Lab divests itself of Desura

LL logoIn a press release made on Wednesday, November 5th, Linden Lab announced the sale of Desura, the on-line digital distribution service which they acquired under Rod Humble’s leadership in July 2013.

Desura has been sold to Bad Juju Games, the Indie Game and Middleware Tools Developer for the Mobile, Console and PC Gaming markets, and based in Aliso Viejo, California. In the brief press release, the Lab state:

As has just been announced, Bad Juju Games has acquired Desura from Linden Lab.

Bad Juju has taken over all day-to-day support, maintenance, and ongoing enhancements to the Desura website and service platform. The Bad Juju team will be reaching out directly to developers with games on Desura and are happy to respond to any questions they may have.

Transitioning Desura to a new owner is great for Linden Lab and our customers, as it allows us to further enhance our focus on creating the ambitious next-generation virtual world, while continuing to improve Second Life and growing Blocksworld.

Desura is a fantastic platform for game developers and players, and we look forward to seeing it continue to evolve and grow, now as part of Bad Juju Games.

Desura: just 16 months in the Lab's portfolio
Desura: just 16 months in the Lab’s portfolio

A press release from Bad Juju themselves indicates that negotiations over the future of Desura have been underway for some months:

Indie Game and Middleware Tools Developer Bad Juju Games®, today announced that it has officially acquired Desura™, a comprehensive digital distribution service for PC, Mac and Linux gamers from its former owner and operator Linden Lab®. The move comes after several months of coordinated planning by the companies to ensure uninterrupted operation of the Desura service as well as a comprehensive roadmap of new features that will significantly benefit both its users and game developers during the upcoming months and beyond.

It is unclear what the sale of Desura may mean for Scott Reismanis, if indeed it means anything at all. Reismanis, who founded the digital distribution service, and who joined Linden Lab as “Director of Digital” not long after the acquisition. With his experience in empowering creators to benefit from their digital content, Mr. Reismanis may already be involved in the development of the company’s “next generation” virtual worlds platform.

While this may sound a little like 20/20 hindsight, I confess to being unsurprised by the sale of Deura; I’ve actually been expecting news of this kind for the past couple of months, and particularly since the Designing Worlds interview with Ebbe Altberg. During that programme, Mr. Altberg referred to the Lab being in a process of cleaning up their product portfolio (some 3 minutes into the show), with the use of the present tense suggesting to me that the process was still going on, rather than him simply referring to the company’s removal of Versu, Creatoverse and dio from their portfolio. Given the statements of support that have been repeatedly given about Blocksworld, the comment in the DW show seemed to indicate something would be happening to Desura and / or Patterns.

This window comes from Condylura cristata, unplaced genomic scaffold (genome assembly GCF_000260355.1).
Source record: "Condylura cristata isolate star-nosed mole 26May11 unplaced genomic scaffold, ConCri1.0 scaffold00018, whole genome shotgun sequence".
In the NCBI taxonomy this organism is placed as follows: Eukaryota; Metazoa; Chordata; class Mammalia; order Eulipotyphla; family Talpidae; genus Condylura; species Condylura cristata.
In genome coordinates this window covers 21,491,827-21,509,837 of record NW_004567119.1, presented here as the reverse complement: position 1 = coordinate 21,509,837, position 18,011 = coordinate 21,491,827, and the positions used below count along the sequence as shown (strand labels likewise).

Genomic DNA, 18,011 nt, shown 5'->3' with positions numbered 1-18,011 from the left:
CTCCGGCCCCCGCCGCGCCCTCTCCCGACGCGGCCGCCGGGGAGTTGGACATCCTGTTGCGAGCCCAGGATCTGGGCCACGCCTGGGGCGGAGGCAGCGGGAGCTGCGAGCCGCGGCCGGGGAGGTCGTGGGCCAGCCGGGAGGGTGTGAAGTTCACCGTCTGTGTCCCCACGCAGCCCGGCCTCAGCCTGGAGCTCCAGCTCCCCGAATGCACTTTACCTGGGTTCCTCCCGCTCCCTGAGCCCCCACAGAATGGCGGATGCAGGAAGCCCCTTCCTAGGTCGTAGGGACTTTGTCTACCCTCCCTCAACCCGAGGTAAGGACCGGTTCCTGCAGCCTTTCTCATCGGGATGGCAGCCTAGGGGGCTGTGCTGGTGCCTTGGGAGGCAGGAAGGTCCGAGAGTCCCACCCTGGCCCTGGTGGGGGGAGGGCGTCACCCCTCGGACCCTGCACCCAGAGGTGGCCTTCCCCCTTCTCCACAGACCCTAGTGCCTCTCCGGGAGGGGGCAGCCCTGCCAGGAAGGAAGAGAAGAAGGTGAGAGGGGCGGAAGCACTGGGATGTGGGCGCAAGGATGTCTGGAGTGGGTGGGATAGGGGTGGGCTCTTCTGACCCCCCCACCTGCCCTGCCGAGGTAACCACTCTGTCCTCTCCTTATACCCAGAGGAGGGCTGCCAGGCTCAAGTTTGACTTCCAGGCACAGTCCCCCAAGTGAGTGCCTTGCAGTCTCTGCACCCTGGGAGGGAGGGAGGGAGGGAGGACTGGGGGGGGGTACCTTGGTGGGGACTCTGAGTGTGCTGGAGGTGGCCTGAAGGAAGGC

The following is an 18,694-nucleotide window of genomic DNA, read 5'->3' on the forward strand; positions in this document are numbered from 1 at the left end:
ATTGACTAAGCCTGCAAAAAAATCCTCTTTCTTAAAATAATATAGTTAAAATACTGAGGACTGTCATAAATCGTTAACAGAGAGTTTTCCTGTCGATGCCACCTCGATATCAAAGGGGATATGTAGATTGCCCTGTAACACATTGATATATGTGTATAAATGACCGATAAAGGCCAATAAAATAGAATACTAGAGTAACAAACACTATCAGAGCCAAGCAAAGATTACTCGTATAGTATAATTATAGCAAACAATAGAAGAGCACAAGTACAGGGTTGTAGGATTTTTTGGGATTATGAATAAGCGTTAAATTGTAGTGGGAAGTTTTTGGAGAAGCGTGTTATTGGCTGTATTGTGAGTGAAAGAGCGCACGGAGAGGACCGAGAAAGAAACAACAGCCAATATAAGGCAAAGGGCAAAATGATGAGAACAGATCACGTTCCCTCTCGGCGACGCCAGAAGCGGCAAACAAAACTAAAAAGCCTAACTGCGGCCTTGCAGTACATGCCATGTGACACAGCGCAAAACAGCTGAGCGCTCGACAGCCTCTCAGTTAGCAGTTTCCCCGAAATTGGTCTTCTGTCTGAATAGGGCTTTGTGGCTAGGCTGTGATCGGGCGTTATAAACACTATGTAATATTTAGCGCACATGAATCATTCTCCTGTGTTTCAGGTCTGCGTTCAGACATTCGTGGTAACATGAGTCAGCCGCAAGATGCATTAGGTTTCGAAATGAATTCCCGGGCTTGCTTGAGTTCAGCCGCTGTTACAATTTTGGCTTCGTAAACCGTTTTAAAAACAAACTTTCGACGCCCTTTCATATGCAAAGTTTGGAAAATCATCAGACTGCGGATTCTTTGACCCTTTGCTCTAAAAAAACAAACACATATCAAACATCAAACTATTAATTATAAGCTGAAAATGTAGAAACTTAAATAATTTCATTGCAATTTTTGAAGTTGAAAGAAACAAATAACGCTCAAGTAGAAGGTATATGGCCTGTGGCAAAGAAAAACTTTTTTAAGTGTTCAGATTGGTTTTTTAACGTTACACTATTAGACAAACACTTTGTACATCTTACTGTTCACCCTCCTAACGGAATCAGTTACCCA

To be totally honest, at the time I felt it more likely that Desura would be let-go than Patterns, as the latter at least seemed to fit with the Lab’s sandbox creativity philosophy, while Desura always seemed more of an awkward fit, and something more likely to generate a decent return if offered for sale. Of course, as it turned out, Patterns went first.

Confirmation also seemed to come when an enquiry on an unrelated matter led to a response from the Lab that all remaining advertising including Desura, would be removed from their remaining web properties ( and The reference to Desura chiming as odd, given it was ostensibly a Lab product.

I was broadly supportive of the Lab’s attempts to diversify their product portfolio, even iff the effort always did seem half-hearted. Companies with all their eggs in one basket tend to by very vulnerable to any number of circumstances not always of their own making – although equally, they can also sit very comfortably in a niche and enjoy a long life. Even with Blocksworld still on the books – and another repeated statement that the company will be standing beside that product – it now seems that for better or worse, the Lab has opted to keep only their golden egg, Second Life, and focus on perhaps producing another they can nurture alongside it.

LL seek to model Desura open-source client after SL viewer model

Desura's former Terms of Service included language similar to that found in LL's ToSUpdate: Linden Lab sold Desura to Bad Juju Games on November 5th, 2014.